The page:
This essay develops a new account of the work the self must perform on itself in disciplinary relations through the cultivation of resources from Foucault’s later work. By tracing the ethical self-relation from Greco-Roman antiquity to the Benedictine monastery, I am able to provide insight into the relationship of self-renunciation that underlies disciplinary docility and obedience. This self-renunciation undermines individuals’ ability to lead themselves and makes them reliant on another who has mastery of the truth through which the subject must (...)
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  16. added 2016-08-10
    The Normative Importance of Pregnancy Challenges Surrogacy Contracts.Anca Gheaus - 2016 - Analize. Journal of Gender and Feminist Studies 6 (20):20-31.
    Birth mothers usually have a moral right to parent their newborns in virtue of a mutual attachment formed, during gestation, between the gestational mother and the fetus. The attachment is formed, in part, thanks to the burdens of pregnancy, and it serves the interest of the newborn; the gestational mother, too, has a powerful interest in the protection of this attachment. Given its justification, the right to parent one's gestated baby cannot be transferred at will to other people who would (...)
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  17. added 2015-04-09
    Provocative Dress and Sexual Responsibility.Jessica Wolfendale - 2016 - Georgetown Journal of Gender and the Law 17 (2):599-624.
    Numerous studies have found that many people believe that a provocatively dressed woman is at greater risk for sexual assault and bears some responsibility for her assault if she is attacked. Furthermore, in legal, academic, and public debates about sexual assault the appropriateness of the term ‘provocative’ as a descriptor of certain kinds of women’s clothing is rarely questioned. Thus, there is a widespread but largely unquestioned belief that it is appropriate to describe revealing or suggestive women’s clothing as ‘provocative’ (...)
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  18. added 2014-04-02
    Against Matricide: Rethinking Subjectivity and the Maternal Body.Alison Stone - 2012 - Hypatia 27 (1):118-138.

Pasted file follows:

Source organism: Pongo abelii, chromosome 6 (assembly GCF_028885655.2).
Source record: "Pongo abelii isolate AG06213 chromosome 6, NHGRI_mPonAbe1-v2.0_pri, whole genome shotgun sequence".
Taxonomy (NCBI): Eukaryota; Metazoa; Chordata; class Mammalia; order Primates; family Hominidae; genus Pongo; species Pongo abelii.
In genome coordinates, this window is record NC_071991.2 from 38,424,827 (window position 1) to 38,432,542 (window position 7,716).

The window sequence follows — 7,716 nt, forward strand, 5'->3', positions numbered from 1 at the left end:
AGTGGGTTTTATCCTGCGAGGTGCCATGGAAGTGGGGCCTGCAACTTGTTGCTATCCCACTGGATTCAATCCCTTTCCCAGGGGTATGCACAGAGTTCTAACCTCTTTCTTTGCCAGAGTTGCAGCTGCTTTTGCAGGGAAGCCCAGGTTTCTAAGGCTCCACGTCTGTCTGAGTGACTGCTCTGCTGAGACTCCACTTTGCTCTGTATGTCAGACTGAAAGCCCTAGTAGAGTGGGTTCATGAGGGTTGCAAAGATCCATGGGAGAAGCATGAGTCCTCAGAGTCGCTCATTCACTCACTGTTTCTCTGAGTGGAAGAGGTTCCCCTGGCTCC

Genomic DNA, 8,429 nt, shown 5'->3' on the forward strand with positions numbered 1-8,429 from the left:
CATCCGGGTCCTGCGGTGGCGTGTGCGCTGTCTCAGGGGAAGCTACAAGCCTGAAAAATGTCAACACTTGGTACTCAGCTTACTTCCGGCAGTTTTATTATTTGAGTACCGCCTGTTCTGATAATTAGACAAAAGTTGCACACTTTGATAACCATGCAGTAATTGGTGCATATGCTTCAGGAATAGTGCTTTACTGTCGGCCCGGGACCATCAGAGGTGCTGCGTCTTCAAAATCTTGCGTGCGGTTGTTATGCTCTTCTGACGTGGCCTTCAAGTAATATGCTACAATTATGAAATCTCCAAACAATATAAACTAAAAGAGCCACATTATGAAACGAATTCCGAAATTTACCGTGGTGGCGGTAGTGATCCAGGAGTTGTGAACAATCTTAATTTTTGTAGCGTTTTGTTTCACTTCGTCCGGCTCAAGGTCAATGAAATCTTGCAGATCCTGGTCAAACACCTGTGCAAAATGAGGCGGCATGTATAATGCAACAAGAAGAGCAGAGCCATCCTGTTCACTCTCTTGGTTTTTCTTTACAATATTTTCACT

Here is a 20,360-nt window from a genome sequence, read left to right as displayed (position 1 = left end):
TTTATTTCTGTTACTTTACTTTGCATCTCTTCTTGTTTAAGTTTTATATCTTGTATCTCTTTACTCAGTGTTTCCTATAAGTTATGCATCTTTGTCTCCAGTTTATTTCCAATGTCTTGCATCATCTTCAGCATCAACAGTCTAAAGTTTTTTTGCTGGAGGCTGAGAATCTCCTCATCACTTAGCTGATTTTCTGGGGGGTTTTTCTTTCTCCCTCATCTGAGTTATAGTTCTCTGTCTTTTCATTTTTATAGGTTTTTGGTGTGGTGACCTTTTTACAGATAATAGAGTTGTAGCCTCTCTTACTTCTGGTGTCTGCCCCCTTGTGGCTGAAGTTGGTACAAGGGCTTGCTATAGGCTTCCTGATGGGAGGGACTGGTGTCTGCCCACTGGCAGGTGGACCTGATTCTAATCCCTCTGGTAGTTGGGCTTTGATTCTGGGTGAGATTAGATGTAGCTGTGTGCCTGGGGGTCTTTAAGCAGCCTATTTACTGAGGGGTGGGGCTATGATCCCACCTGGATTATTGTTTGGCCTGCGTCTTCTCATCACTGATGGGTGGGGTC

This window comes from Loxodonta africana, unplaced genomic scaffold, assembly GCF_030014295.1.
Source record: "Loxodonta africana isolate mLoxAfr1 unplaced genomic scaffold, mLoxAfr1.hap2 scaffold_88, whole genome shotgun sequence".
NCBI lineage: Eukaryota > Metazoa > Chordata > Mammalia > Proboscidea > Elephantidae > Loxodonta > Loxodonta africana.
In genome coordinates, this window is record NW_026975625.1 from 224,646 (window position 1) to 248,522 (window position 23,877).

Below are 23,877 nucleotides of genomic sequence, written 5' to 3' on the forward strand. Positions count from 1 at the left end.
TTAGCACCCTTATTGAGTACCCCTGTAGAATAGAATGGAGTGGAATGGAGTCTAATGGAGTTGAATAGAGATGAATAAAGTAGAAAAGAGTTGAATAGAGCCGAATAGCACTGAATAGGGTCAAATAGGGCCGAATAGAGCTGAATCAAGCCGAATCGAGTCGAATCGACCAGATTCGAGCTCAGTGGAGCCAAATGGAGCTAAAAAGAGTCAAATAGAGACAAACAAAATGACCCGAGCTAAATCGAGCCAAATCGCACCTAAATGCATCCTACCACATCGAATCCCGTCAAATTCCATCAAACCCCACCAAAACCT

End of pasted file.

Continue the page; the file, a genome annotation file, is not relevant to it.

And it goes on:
In this article I critically re-examine Julia Kristeva's view that becoming a speaking subject requires psychical matricide: violent separation from the maternal body. I propose an alternative, non-matricidal conception of subjectivity, in part by drawing out anti-matricidal strands in Kristeva's own thought, including her view that early mother–child relations are triangular. Whereas she understands this triangle in terms of a first imaginary father, I re-interpret this triangle using Donald Winnicott's idea of potential space and Jessica Benjamin's idea of an intersubjective (...)
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  19. added 2013-08-24
    Cyborg Mothering.Shelley Park - 2010 - In Jocelyn Stitt & Pegeen Powell (eds.), Mothers Who Deliver: Feminist Interventions into Public and Interpersonal Discourse. SUNY Press. pp. 57-75.
    As new communication technologies transform everyday life in the 21st century, personal, family, and other social relations are transformed with it. As a way of exploring the larger question, "how exactly does communication technology transform love and how love is lived?" here I explore the cell phone, instant messaging and other communication technologies as electronic extensions of maternal bodies connecting (cyber)mother to (cyber)children. -/- Feminist explorations of the marketing and use of cell phones, as well as other communication technologies, have (...)
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  20. added 2011-05-27
    Full-Frontal Morality: The Naked Truth About Gender.Talia Mae Bettcher - 2012 - Hypatia 27 (2):319-337.
    This paper examines Harold Garfinkel's notion of the natural attitude about sex and his claim that it is fundamentally moral in nature. The author looks beneath the natural attitude in order to explain its peculiar resilience and oppressive force. There she reveals a moral order grounded in the dichotomously sexed bodies so constituted through boundaries governing privacy and decency. In particular, naked bodies are sex-differentiated within a system of genital representation through gender presentation—a system that helps constitute the very boundaries (...)